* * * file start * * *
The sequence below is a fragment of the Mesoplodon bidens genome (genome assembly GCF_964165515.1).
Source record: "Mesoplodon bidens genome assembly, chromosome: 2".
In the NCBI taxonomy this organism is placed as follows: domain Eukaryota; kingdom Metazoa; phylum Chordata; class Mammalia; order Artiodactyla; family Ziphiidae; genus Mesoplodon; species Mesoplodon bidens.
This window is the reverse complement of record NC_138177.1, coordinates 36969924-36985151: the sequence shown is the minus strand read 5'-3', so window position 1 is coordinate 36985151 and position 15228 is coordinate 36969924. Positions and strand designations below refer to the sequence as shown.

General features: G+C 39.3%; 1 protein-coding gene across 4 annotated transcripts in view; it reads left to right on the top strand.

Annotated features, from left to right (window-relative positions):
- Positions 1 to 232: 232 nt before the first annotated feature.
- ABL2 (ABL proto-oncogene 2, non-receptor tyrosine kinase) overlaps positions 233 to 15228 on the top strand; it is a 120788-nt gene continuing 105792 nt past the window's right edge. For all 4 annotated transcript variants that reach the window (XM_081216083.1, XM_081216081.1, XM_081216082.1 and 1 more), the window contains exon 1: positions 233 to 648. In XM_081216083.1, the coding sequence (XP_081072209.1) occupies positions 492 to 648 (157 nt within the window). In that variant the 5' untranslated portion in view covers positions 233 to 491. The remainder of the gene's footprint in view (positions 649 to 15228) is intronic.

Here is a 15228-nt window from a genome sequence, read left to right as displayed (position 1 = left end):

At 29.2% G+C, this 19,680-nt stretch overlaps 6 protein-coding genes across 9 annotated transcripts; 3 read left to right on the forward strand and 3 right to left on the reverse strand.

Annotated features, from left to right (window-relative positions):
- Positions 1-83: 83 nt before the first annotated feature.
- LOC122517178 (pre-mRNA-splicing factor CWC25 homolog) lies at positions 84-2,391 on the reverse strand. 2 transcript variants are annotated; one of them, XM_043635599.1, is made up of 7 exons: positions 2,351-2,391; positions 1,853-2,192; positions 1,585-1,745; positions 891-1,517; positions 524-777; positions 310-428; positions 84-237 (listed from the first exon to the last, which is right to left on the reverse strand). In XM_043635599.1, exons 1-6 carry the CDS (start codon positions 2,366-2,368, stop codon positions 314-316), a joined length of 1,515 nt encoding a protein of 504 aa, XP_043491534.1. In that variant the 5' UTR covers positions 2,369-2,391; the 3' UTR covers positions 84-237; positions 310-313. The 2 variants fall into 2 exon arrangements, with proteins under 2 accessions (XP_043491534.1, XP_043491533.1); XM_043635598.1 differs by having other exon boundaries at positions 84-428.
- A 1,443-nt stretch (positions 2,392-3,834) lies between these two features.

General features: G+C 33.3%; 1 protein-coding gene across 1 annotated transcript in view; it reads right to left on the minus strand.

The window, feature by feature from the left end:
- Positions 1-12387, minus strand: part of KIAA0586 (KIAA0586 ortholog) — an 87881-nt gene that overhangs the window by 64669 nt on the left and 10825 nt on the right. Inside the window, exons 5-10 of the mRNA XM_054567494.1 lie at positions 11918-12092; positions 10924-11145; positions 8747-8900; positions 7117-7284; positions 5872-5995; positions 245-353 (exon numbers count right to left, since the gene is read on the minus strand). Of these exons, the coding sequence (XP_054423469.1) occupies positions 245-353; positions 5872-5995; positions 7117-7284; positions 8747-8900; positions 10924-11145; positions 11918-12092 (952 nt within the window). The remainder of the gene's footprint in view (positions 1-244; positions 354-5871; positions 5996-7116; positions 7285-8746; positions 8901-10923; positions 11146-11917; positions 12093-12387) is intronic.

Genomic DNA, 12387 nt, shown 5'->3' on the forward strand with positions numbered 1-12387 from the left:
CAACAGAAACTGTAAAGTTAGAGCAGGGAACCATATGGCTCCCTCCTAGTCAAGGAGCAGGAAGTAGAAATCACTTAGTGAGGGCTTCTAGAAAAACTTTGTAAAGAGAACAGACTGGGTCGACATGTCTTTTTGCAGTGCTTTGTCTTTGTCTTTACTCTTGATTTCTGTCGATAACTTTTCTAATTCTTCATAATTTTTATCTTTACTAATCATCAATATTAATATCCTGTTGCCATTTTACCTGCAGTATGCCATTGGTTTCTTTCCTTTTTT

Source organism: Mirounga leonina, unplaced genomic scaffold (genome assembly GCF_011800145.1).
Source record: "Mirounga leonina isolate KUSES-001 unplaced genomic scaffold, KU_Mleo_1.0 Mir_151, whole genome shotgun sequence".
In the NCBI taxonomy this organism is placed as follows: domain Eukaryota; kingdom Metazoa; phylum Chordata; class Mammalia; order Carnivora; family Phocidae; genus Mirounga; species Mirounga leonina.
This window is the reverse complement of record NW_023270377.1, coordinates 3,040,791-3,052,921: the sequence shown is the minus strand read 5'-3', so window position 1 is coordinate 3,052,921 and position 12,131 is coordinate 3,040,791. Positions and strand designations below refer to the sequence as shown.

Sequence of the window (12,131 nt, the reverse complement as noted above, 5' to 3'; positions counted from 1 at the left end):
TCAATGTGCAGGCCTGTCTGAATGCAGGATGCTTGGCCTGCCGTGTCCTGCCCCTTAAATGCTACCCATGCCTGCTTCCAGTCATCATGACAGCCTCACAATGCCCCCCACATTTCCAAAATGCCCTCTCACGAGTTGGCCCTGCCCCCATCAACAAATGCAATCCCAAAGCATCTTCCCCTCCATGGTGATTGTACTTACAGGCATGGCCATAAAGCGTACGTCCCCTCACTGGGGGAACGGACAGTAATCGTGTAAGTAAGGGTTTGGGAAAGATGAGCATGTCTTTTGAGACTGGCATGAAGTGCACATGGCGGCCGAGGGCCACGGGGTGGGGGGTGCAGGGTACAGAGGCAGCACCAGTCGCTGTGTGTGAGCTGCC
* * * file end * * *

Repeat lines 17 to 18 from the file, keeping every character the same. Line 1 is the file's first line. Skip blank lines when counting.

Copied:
- Positions 1-12387, minus strand: part of KIAA0586 (KIAA0586 ortholog) — an 87881-nt gene that overhangs the window by 64669 nt on the left and 10825 nt on the right. Inside the window, exons 5-10 of the mRNA XM_054567494.1 lie at positions 11918-12092; positions 10924-11145; positions 8747-8900; positions 7117-7284; positions 5872-5995; positions 245-353 (exon numbers count right to left, since the gene is read on the minus strand). Of these exons, the coding sequence (XP_054423469.1) occupies positions 245-353; positions 5872-5995; positions 7117-7284; positions 8747-8900; positions 10924-11145; positions 11918-12092 (952 nt within the window). The remainder of the gene's footprint in view (positions 1-244; positions 354-5871; positions 5996-7116; positions 7285-8746; positions 8901-10923; positions 11146-11917; positions 12093-12387) is intronic.

Genomic DNA, 12387 nt, shown 5'->3' on the forward strand with positions numbered 1-12387 from the left: